Comixology's Submit program is kicking off its third year as a channel for the digital sale of indie comics, and to celebrate, Comixology is offering a bundle of 30 Submit books for just $3. The books are a diverse group, including projects by Gail Simone and Jim Calafiore, John Allison, Joe Benitez, Eric Grissom and Claire Connelly, and Andrea Tsurumi. Comixology co-founders John D. Roberts and David Steinberger will also promote the platform at SXSW this weekend with an appearance on the Geek Stage, which the company is sponsoring.
Editor Hazel Newlevant is running a Kickstarter campaign for a comics anthology titled Chainmail Bikini, in which women cartoonists create stories about gaming. Given the current environment of the gaming community, this project is a welcome move away from death threats and pathetic anti-"SJW" rhetoric towards a pure expression of love for the medium of games.
In the history of comics, few editors have been as influential for as long as Diana Schutz. In terms of long-term, well-known women editors at the top of the industry, Schutz is really only equaled by Vertigo's Karen Berger and Shelly Bond. Today, Schutz announced she is retiring from Dark Horse after 25 years at the publisher, and would be moving towards more academic pursuits. Over the course of her impressive comics career she has worked with many of the best creators in the business, including Neil Gaiman, Frank Miller, Matt Wagner, Stan Sakai, Will Eisner, and Harvey Pekar, and her books have won multiple Eisner and Harvey awards.
The inspiring national treasure that is Georgia Congressman John Lewis appeared last night on The Daily Show to talk to Jon Stewart about March Book Two's release as well as his experiences in the Civil Rights movement of the 50s and 60s.
This year marks the 50th anniversary of the march in Selma, in which Lewis participated and received a fractured skull for his troubles. As the last year has shown through events such as the killing of Michael Brown and the subsequent treatment of protesters in Ferguson, Missouri, racism and injustice are still very present in American society, and the March books by Lewis, Andrew Aydin, and Nate Powell, couldn't be more timely or more necessary.
Hire This Woman is a recurring feature on ComicsAlliance that shines a spotlight on female comics creators, whether they're relative newcomers or experienced pros who are ready to break out. In an overwhelmingly male business, we want to draw your attention to these creators --- and to raise their profile with editors and industry gatekeepers.
Cartoonist and art professor Emi Gennis often self-publishes her work, including the minicomic Spaz!, and has also published work on The Nib. Her focus is primarily nonfiction as told through comics, and she writes, draws, colors, and letters her own work.
Writer Alex de Campi and artist Carla Speed McNeil have teamed up to create the Image book No Mercy, about a group of teenagers from the U.S. who go to Central America on a school trip and things go horribly, horribly wrong.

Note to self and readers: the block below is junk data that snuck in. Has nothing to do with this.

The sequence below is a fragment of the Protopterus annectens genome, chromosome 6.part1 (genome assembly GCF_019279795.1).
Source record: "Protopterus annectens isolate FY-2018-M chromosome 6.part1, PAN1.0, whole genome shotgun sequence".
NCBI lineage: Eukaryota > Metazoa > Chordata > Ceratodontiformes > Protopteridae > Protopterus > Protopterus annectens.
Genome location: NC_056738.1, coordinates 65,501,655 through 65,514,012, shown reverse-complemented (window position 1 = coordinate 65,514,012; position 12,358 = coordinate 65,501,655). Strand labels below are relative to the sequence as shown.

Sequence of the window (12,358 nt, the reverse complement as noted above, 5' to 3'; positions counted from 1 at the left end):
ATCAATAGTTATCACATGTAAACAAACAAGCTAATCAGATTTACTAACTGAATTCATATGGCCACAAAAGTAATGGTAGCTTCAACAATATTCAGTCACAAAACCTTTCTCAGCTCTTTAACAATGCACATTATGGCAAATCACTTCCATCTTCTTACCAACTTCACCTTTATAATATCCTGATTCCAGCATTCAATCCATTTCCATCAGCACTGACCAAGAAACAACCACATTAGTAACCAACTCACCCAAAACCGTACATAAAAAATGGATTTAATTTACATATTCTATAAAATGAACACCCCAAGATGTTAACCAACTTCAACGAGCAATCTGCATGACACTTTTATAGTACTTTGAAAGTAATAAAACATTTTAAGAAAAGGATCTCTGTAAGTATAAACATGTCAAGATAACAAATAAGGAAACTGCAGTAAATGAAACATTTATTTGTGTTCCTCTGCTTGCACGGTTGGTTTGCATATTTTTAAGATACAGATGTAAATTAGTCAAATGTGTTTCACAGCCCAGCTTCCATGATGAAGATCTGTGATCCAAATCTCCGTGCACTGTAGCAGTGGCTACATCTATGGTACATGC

The story is brutal and unforgiving, but also at times touching and funny. With lots of psychological terror, a diverse cast, and a pair of great creators at the wheel, the book sounds right up our alley, so we spoke with de Campi and McNeil to find out what readers can expect from No Mercy.
One of the most beloved Adventure Time characters, Marceline, is in the midst of a miniseries from KaBoom titled Marceline Gone Adrift, by Meredith Gran and Carey Pietsch, and ComicsAlliance has the exclusive preview for issue #3. In the story so far, everyone's favorite rocker demon/vampire went on a rampage throughout Ooo, so Princess Bubblegum stripped her of her powers and sent her drifting off into space. This is probably not so great for their relationship, but Princess Bubblegum does feel really, really bad about it.
A lot of writers, when asked for advice on how to write better women characters, respond "treat them like people." While that's good advice, and sadly not obvious to everyone, it also misses some of the nuances that make up individuals. Writers who just write any character like they were a man miss a big part of the point. We live in an age where works with female leads are increasingly financially lucrative and thus attractive to publishers, so it's important that writers learn how to write a gender-diverse cast, even if their motive is profit rather than progress.
Once again cementing its place as the most inclusive of the major comic conventions, Emerald City Comicon just announced that as of this year's convention, there will be men's, women's, and all gender restrooms. This is a great acknowledgement that not everyone identifies as a man or woman or feels comfortable in restrooms for those genders. The all gender restrooms are gender neutral and open to everyone.
The question most often asked of the ComicsAlliance staff is a variation of, "Which comic books should I be reading?" or, "I'm new to comics, what's a good place to start?" The Wednesday deluge of new comic books, graphic novels and collected editions can be daunting even for the longtime reader, much less for those totally unfamiliar with creators, characters and publishers, and the dark mysteries of comic book shopping like variants, pre-ordering, and formats.
It's with these challenges in mind that we've created Best Comic Books Ever (This Week), an ongoing guide curated by the ComicsAlliance staff. This is where new comics readers and seasoned Wednesday shoppers alike can find our picks of the best books the medium has to offer.